On this penultimate day of the first Assembly of the Fifth Plenary Council in Australia, we have now completed six days of sitting in front of a computer. This Mass was recorded a few weeks ago, so I do not know how our days have progressed so far. But I can hazard a guess that we are all probably quite ‘over’ being irradiated by the pixels coming from our screens, and we might even be tempted to play a rhyming game that leads us to the word ‘scream’! There is another rhyming word, however, that I hope has also occurred to us, and that is ‘gleam.’ While we have not been able to reveal ourselves face-to-face, nonetheless, each of our digitalised appearances have occupied our collective vision for these past several days.

Despite the challenges that this has probably posed, I hope that our faces have, as St Paul put it in the first reading, “…reflect[ed] like mirrors the brightness of the Lord, all grow[ing] brighter and brighter as we [have] turned into the image that we reflect.” I hope that we have been, and are gleaming in the unveiled presence of the Lord, and reflecting that presence among ourselves and beyond.

What we might hope to be the case, nonetheless remains our task to do; that is, to reveal, as St Paul said, “…the work of the Lord who is Spirit.” Indeed, our work throughout this Assembly has meant to be the work of unveiling the Spirit of the Lord, whose light is to shine into the shadows of our minds and hearts, to reveal for all of the faithful the face of Christ in the local Church in Australia today.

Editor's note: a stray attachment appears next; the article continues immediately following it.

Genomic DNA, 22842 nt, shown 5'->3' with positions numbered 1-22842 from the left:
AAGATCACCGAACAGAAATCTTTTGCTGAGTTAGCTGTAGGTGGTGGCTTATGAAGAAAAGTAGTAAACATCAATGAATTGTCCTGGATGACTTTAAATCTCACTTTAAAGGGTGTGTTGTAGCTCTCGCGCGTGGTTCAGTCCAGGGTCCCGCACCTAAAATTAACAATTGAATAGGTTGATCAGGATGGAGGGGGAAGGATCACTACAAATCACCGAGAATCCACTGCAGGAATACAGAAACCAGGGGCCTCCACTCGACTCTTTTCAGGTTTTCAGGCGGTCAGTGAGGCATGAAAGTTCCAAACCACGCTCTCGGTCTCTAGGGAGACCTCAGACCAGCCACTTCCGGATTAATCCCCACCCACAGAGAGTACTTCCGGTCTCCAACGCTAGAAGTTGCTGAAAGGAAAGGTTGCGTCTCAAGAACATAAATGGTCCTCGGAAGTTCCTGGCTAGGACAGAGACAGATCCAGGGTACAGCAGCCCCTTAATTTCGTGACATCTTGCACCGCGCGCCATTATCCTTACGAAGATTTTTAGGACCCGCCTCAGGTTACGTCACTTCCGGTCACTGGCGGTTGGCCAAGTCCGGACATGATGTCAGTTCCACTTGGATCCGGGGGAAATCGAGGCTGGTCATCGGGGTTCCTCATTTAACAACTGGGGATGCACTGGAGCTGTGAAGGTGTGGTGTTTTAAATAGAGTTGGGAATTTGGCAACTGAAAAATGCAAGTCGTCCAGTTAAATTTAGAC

I am sure that there has been invigorating conversation and productive engagement over the past days, leading to (we all hope) the propositions which will form the basis of the final stages of the Plenary Council. But let us not lose sight of our primary task here: that is, to reveal through our deliberations the face of Christ among us, so that He might be reflected in the face of his Body, the Church in Australia, at this time and in our places.

This face of Christ is particular to our time and place. It is a face with very ancient and indigenous lines etched into it; lines of great dignity but also immense pain. We might ask ourselves: How have we sought to reveal these lines as also lines of hope as well? The particular face of Christ we are to unveil is also one marked with the lines of a great mixture of ethnicities, languages, cultures and histories; still significantly Anglo-European in heritage, but becoming ever more Asian and sub-Continental in appearance. How have we unveiled the face of the Church in this emerging orientation, and arranged her household accordingly?

Christ’s face – the face we have assembled here to reveal – is always incarnational. The Gospel will always reveal itself embodied in a people; at the same time, this people – Christ’s Body – is to find ourselves embodied in the Gospel. We are the people Christ now calls to go out into the depths of missionary endeavour, there to find a catch, but also to be caught ourselves. So, as Jesus said to us, do not be afraid. As we go into this penultimate day, let us be renewed by the invitation of Christ to leave behind what hinders us and to follow in his Way.